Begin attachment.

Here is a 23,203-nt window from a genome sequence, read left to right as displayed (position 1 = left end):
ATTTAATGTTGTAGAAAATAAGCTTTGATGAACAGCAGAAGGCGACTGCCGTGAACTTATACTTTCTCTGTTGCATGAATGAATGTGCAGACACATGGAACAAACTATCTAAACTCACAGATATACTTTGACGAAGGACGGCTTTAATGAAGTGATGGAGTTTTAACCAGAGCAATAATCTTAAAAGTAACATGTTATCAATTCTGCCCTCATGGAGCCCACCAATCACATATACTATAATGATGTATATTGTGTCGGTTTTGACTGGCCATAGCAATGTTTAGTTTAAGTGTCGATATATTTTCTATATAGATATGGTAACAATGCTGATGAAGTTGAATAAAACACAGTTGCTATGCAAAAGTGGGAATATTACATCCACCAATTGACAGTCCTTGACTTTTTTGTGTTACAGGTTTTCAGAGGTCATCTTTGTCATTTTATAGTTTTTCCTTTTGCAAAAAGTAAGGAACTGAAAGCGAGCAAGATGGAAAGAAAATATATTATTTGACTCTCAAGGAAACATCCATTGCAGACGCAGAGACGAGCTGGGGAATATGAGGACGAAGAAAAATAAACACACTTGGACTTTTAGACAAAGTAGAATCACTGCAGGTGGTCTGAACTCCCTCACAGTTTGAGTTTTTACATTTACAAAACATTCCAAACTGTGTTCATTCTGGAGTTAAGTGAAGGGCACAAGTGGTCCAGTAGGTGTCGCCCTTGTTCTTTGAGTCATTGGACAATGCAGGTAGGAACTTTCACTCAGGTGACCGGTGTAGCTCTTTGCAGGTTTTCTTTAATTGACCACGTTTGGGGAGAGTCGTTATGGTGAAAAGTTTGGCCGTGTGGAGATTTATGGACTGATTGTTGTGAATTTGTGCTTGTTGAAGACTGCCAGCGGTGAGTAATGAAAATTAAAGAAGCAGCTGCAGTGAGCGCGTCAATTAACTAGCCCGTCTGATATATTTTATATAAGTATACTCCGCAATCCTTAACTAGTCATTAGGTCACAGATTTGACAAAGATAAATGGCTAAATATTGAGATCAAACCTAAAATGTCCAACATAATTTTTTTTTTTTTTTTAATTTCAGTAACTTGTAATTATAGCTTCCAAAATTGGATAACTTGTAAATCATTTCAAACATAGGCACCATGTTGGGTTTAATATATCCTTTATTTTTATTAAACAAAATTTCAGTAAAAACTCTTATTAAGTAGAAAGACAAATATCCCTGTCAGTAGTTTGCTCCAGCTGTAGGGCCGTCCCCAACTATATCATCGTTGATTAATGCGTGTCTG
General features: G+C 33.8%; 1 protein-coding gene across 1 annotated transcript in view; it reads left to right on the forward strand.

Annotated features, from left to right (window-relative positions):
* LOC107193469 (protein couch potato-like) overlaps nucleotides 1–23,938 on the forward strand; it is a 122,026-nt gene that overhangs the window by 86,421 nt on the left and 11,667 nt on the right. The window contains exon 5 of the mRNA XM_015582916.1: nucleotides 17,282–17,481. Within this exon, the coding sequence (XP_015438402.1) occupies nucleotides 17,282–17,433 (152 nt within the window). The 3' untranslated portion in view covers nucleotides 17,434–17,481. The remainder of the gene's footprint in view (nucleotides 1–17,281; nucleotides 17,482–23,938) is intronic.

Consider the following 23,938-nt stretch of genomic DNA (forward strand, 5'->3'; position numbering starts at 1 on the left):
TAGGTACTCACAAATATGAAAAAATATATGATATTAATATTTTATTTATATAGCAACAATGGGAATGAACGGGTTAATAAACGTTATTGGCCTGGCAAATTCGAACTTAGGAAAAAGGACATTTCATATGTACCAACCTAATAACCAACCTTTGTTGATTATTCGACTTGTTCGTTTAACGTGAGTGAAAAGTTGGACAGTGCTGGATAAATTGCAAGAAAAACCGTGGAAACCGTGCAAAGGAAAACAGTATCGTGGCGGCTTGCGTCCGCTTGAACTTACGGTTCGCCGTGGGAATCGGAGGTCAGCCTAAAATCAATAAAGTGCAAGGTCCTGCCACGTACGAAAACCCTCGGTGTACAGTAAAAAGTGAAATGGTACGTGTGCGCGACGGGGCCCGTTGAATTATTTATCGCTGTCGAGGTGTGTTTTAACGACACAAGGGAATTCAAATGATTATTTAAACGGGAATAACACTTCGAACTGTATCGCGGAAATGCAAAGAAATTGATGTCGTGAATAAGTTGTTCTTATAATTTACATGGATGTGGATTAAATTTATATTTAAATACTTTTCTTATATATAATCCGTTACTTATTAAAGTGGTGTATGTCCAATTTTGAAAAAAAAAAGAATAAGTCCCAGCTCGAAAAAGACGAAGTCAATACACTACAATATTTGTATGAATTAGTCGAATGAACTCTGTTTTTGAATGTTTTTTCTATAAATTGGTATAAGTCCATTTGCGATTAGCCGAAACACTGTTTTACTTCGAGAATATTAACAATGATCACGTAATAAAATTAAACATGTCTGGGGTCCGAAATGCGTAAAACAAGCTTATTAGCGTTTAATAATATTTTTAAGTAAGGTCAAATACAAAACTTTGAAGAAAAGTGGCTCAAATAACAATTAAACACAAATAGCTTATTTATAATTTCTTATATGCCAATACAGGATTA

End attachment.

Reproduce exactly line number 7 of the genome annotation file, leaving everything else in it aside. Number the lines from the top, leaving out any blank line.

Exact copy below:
TAGGTACTCACAAATATGAAAAAATATATGATATTAATATTTTATTTATATAGCAACAATGGGAATGAACGGGTTAATAAACGTTATTGGCCTGGCAAATTCGAACTTAGGAAAAAGGACATTTCATATGTACCAACCTAATAACCAACCTTTGTTGATTATTCGACTTGTTCGTTTAACGTGAGTGAAAAGTTGGACAGTGCTGGATAAATTGCAAGAAAAACCGTGGAAACCGTGCAAAGGAAAACAGTATCGTGGCGGCTTGCGTCCGCTTGAACTTACGGTTCGCCGTGGGAATCGGAGGTCAGCCTAAAATCAATAAAGTGCAAGGTCCTGCCACGTACGAAAACCCTCGGTGTACAGTAAAAAGTGAAATGGTACGTGTGCGCGACGGGGCCCGTTGAATTATTTATCGCTGTCGAGGTGTGTTTTAACGACACAAGGGAATTCAAATGATTATTTAAACGGGAATAACACTTCGAACTGTATCGCGGAAATGCAAAGAAATTGATGTCGTGAATAAGTTGTTCTTATAATTTACATGGATGTGGATTAAATTTATATTTAAATACTTTTCTTATATATAATCCGTTACTTATTAAAGTGGTGTATGTCCAATTTTGAAAAAAAAAAGAATAAGTCCCAGCTCGAAAAAGACGAAGTCAATACACTACAATATTTGTATGAATTAGTCGAATGAACTCTGTTTTTGAATGTTTTTTCTATAAATTGGTATAAGTCCATTTGCGATTAGCCGAAACACTGTTTTACTTCGAGAATATTAACAATGATCACGTAATAAAATTAAACATGTCTGGGGTCCGAAATGCGTAAAACAAGCTTATTAGCGTTTAATAATATTTTTAAGTAAGGTCAAATACAAAACTTTGAAGAAAAGTGGCTCAAATAACAATTAAACACAAATAGCTTATTTATAATTTCTTATATGCCAATACAGGATTA